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  • Detail of sarcophagus lid of Ramesses III

The lid was displayed lying flat until the galleries were refurbished in the 1960s. At that point, it was raised into its present upright position - a huge engineering feat! The floor in the galleries had to be specially reinforced to support the weight of the lid, so we decided to leave it where it was during the current refurbishment project.

The sarcophagus lid is not complete, and it has been restored at least twice in its lifetime. The picture from 1925 shows that missing areas from the sides have been replaced with concrete, but the feet have not been restored. These were added in the 1960s (also in concrete), when some further additions were also made to the inside of the lid. At this point, the restorations were painted to blend better with the surrounding granite. 

The first thing that Lauren and Jessica did was to try removing some of the paint from the 1960s restoration. To our relief, this came off easily in acetone. 

The sarcophagus lid is so big that Lauren and Jessica were not able to use their usual meticulous methods for cleaning and conserving paintings! Most of the paint was scraped off

Jessica removing old paint with cotton wool soaked in acetone

the restored areas with a chisel (see the picture below), and the more stubborn areas were cleaned with cotton wool soaked in acetone (right). 

Jessica scraping away old paint from the feet of Ramesses III


After Lauren and Jessica had filled several bags with cotton wool swabs, they finally finished taking all the old paint off the restored areas. This was the first time that any of us had seen what lay underneath, and it was very interesting to see the different stages of restoration which had taken place over the last 180 years.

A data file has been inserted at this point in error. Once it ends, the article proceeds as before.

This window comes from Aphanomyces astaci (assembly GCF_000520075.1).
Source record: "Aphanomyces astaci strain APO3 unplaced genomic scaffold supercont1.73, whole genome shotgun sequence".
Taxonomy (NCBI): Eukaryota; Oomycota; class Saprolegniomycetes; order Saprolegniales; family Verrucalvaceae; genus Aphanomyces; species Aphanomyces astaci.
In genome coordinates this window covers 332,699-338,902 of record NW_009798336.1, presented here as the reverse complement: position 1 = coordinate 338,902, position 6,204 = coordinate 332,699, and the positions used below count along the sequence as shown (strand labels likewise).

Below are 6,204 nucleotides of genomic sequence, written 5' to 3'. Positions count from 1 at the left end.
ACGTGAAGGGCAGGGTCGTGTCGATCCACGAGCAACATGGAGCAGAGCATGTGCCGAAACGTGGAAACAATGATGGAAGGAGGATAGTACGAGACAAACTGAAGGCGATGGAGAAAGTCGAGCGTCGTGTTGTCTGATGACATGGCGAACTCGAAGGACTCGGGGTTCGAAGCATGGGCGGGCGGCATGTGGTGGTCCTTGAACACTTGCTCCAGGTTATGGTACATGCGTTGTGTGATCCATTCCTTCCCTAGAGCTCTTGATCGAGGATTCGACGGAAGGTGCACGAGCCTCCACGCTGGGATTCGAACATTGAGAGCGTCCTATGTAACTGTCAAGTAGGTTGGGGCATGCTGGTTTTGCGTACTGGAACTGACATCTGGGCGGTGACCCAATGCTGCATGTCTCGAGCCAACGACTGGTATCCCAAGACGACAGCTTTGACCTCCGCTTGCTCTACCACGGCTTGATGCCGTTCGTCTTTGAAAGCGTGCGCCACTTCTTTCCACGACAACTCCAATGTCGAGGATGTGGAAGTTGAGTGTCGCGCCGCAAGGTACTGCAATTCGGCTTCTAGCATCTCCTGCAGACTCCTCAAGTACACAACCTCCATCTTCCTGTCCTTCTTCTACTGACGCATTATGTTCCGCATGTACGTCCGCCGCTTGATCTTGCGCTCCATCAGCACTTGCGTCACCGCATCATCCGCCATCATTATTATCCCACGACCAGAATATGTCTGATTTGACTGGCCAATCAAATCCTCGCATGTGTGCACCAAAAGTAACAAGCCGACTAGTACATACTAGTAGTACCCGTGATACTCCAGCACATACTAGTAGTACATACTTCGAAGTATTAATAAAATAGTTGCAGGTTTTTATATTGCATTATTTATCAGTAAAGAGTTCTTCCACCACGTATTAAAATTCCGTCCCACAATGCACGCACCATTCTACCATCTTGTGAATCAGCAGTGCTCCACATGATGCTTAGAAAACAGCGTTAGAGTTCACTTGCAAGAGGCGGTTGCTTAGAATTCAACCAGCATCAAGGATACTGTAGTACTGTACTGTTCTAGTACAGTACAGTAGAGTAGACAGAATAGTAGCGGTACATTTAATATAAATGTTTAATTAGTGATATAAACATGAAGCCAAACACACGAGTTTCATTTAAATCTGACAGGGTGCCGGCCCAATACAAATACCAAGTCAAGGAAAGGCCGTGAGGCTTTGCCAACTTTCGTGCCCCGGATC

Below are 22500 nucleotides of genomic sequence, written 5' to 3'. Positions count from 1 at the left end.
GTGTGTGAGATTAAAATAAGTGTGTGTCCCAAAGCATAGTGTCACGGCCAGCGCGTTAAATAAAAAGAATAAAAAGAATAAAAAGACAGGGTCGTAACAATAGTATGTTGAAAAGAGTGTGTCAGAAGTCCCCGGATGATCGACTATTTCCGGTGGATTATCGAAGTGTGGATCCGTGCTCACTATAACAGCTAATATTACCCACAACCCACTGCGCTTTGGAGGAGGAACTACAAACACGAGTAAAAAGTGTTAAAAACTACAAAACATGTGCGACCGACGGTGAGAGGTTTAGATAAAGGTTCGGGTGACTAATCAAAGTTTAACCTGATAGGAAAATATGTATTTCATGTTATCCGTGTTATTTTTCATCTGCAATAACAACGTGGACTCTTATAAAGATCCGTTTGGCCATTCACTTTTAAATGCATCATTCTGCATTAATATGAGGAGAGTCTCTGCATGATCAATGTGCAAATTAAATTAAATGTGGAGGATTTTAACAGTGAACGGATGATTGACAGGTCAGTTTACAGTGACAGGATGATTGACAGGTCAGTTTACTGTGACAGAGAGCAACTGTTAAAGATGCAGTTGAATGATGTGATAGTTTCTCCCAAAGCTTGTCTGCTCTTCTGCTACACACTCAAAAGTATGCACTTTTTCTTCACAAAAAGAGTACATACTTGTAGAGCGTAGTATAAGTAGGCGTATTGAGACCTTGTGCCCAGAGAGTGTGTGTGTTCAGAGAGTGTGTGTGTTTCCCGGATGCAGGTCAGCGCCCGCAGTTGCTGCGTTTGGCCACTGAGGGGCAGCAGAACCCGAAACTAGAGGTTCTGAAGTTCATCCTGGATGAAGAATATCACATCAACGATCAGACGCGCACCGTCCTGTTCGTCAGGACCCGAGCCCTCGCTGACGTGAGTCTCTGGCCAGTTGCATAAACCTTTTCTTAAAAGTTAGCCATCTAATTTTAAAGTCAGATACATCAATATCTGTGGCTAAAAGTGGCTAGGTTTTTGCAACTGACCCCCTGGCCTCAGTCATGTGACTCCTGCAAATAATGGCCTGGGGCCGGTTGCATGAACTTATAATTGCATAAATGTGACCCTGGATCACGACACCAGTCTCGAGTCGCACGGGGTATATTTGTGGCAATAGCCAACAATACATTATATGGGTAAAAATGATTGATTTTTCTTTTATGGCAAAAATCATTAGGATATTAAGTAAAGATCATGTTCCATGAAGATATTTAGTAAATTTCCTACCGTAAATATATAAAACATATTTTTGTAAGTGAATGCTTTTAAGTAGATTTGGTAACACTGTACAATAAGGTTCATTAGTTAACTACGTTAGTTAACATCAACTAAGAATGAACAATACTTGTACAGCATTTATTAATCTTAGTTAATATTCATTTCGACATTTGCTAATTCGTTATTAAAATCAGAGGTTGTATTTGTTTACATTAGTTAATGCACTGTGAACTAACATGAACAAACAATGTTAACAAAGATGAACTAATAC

'Tester' patches of paint on the side of the lidThe next stage was to decide on a colour for repainting the restorations. The granite from which the sarcophagus lid is made is very varied in colour, and includes shades of grey, pink and red. Some of the colours which Lauren and Jessica tried out can be seen on the picture to the left; they have painted small "tester" patches on the side of the lid. 

Choosing a colour which blended well with the stone but was also unobtrusive proved quite difficult. Everybody in the Antiquities department seemed to prefer a different colour! The colour that was finally chosen is quite similar to the colour used in the 1960s, but it is slightly darker and more matte, giving a more subtle effect. 

One of the restored areas on the front of the sarcophagus lid had already been painted to match the mottled granite. This area was left untouched because it was in a prominent part of the lid. It was decided not to copy this effect when painting the other restorations, however, because it would have taken much longer than painting them a single, flat colour. It is also usual nowadays to make a clearer distinction between original and restored areas on an object. 

The pictures below show Lauren and Jessica painting the restored areas. 

Most of the painting was done with a large roller but the more detailed areas had to be painted with a small brush. This took a lot of time but it meant that they did not put paint over the surface of the original object. 

Lauren and Jessica also had to spend a lot of time up a ladder in order to reach the areas at the top of the lid! 


Lauren painting from the top of a ladderRepainting the sarcophagus lidClose-up of Lauren painting

After a quick going over with the hoover, the sarcophagus lid is ready for display in the new galleries.

Jessica hoovering the finished sarcophagus lidLauren and Jessica standing by the finished sarcophagus lid


Author: Christina Rozeik